How UAE is making the Cop28 climate summit a joke?

Abu Dhabi National Oil Company (Adnoc), the state oil company of the United Arab Emirates (UAE), had access to the emails exchanged by the organizers of the COP28 climate summit, according to The Guardian report.

The development has sparked widespread criticism and has been described as an “explosive” scandal. The United Arab Emirates will host the UN climate summit in November, and the president of COP28 is Sultan Al Jaber, who also serves as the chief executive of Adnoc.

Initially, the COP28 office claimed that its email system was separate from Adnoc’s, but analysis showed that they shared email servers. Following inquiries from The Guardian, the COP28 office migrated to a different server.

Al Jaber’s dual role has generated significant backlash, with critics including former UN climate chief Christiana Figueres calling him “dangerous”. Lawmakers and activists have raised concerns about a conflict of interest.

Manon Aubry, a French MEP, called the situation a scandal, comparing it to a tobacco multinational that oversees the World Health Organization. Pascoe Sabido of the Kick Big Polluters Out coalition expressed his outrage, saying that Al Jaber’s appointment has severely damaged the credibility of the UNFCCC, the UN climate body.

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In April, The Guardian revealed that the United Arab Emirates had extensive plans to expand oil and gas, which ran counter to the goals of the Paris Agreement and expert recommendations to limit fossil fuel exploration.

Al Jaber, in addition to his role in Adnoc, chairs Masdar, a renewable energy company, and was the UAE’s climate envoy. While some senior figures, including US climate envoy John Kerry and EU climate chief Frans Timmermans, supported Al Jaber’s appointment as COP28 president, recent revelations have prompted calls for the replacement for him.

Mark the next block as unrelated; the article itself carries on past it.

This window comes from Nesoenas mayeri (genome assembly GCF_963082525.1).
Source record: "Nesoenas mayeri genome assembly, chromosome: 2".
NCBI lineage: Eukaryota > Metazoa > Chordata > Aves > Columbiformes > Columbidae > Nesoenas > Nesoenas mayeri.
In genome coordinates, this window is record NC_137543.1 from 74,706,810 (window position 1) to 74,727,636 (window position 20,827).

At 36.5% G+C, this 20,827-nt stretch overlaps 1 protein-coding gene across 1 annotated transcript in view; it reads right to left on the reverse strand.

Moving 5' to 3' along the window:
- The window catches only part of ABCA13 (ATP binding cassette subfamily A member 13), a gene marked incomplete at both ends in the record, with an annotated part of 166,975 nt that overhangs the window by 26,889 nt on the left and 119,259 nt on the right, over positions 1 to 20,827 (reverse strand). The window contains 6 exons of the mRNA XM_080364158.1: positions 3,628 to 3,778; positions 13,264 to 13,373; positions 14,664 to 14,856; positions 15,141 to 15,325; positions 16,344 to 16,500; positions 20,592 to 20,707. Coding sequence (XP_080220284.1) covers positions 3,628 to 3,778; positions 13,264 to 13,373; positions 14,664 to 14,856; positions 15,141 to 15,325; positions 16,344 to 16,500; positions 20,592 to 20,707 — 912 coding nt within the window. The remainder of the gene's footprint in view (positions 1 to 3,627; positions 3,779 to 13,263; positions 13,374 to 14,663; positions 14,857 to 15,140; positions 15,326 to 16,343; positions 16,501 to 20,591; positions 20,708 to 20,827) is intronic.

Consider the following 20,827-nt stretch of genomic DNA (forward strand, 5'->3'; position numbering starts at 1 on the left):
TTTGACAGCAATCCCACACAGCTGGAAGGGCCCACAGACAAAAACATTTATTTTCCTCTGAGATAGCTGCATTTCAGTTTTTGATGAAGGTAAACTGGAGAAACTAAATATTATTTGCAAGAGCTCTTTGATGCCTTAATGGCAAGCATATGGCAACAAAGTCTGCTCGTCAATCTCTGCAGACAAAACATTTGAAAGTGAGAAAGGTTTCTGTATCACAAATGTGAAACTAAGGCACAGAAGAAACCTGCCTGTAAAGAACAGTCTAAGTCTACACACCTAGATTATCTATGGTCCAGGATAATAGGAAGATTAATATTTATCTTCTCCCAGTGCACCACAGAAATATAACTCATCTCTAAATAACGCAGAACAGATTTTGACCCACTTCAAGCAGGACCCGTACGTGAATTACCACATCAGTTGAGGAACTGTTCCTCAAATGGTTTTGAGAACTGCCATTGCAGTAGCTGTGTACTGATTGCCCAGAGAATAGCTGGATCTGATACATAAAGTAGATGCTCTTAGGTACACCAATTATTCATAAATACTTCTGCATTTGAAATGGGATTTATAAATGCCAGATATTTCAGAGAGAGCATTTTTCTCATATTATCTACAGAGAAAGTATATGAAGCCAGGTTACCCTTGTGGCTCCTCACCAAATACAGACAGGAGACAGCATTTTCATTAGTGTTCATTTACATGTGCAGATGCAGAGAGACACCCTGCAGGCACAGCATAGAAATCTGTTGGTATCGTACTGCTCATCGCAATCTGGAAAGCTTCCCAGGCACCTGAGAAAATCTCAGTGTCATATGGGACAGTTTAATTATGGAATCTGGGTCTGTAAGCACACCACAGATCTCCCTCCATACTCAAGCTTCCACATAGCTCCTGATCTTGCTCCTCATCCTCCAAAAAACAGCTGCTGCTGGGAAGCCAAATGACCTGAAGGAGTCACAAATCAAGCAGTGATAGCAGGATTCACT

Links between the UAE’s COP28 office and Adnoc were uncovered when The Guardian sought a response to Figueres’s criticism. The inclusion of “Adnoc classification: internal” in the email responses raised questions, to which the COP28 office responded by stating that they had solicited Adnoc’s opinion on emissions.

Bas Eickhout, deputy chair of the EU parliament’s environment committee, described the Guardian’s findings as explosive and stressed the need for a separation between the economic interests of a fossil fuel country and the transition agenda required to combat climate change.

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Calls for the removal of Al Jaber as COP28 chair have grown, with suggestions that the UNFCCC secretariat should take more control and align with statements by UN Secretary General António Guterres, who warned of the urgency of the climate crisis. Al Jaber has defended his appointment, arguing that his business ties would be beneficial in mobilizing the private sector.

US Senator Sheldon Whitehouse, who co-led the letter demanding Al Jaber’s removal, stressed the need for a clear separation between his roles, stressing the critical importance of avoiding a climate disaster.

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